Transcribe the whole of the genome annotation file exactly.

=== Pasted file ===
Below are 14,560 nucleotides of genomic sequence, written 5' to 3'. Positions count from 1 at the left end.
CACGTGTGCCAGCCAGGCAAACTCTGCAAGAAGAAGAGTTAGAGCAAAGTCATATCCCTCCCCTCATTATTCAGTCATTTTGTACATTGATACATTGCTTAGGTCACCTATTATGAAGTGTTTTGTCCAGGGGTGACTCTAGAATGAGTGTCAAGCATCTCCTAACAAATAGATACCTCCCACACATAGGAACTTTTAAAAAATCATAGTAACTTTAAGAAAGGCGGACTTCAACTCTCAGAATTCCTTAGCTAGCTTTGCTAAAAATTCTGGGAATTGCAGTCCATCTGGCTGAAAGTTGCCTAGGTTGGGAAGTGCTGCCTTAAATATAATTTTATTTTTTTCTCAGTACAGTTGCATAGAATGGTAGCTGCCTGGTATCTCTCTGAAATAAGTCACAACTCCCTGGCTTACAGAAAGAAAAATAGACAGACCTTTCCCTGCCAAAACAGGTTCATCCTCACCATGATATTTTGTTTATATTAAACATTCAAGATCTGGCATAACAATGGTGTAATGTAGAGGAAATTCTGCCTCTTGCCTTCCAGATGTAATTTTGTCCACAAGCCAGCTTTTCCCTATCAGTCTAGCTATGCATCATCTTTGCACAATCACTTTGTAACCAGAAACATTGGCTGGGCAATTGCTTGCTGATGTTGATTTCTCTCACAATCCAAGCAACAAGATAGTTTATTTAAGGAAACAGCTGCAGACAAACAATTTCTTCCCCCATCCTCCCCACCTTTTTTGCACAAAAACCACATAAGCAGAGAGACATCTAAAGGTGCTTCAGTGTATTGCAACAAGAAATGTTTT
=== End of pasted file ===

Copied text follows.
Below are 14,560 nucleotides of genomic sequence, written 5' to 3'. Positions count from 1 at the left end.
CACGTGTGCCAGCCAGGCAAACTCTGCAAGAAGAAGAGTTAGAGCAAAGTCATATCCCTCCCCTCATTATTCAGTCATTTTGTACATTGATACATTGCTTAGGTCACCTATTATGAAGTGTTTTGTCCAGGGGTGACTCTAGAATGAGTGTCAAGCATCTCCTAACAAATAGATACCTCCCACACATAGGAACTTTTAAAAAATCATAGTAACTTTAAGAAAGGCGGACTTCAACTCTCAGAATTCCTTAGCTAGCTTTGCTAAAAATTCTGGGAATTGCAGTCCATCTGGCTGAAAGTTGCCTAGGTTGGGAAGTGCTGCCTTAAATATAATTTTATTTTTTTCTCAGTACAGTTGCATAGAATGGTAGCTGCCTGGTATCTCTCTGAAATAAGTCACAACTCCCTGGCTTACAGAAAGAAAAATAGACAGACCTTTCCCTGCCAAAACAGGTTCATCCTCACCATGATATTTTGTTTATATTAAACATTCAAGATCTGGCATAACAATGGTGTAATGTAGAGGAAATTCTGCCTCTTGCCTTCCAGATGTAATTTTGTCCACAAGCCAGCTTTTCCCTATCAGTCTAGCTATGCATCATCTTTGCACAATCACTTTGTAACCAGAAACATTGGCTGGGCAATTGCTTGCTGATGTTGATTTCTCTCACAATCCAAGCAACAAGATAGTTTATTTAAGGAAACAGCTGCAGACAAACAATTTCTTCCCCCATCCTCCCCACCTTTTTTGCACAAAAACCACATAAGCAGAGAGACATCTAAAGGTGCTTCAGTGTATTGCAACAAGAAATGTTTT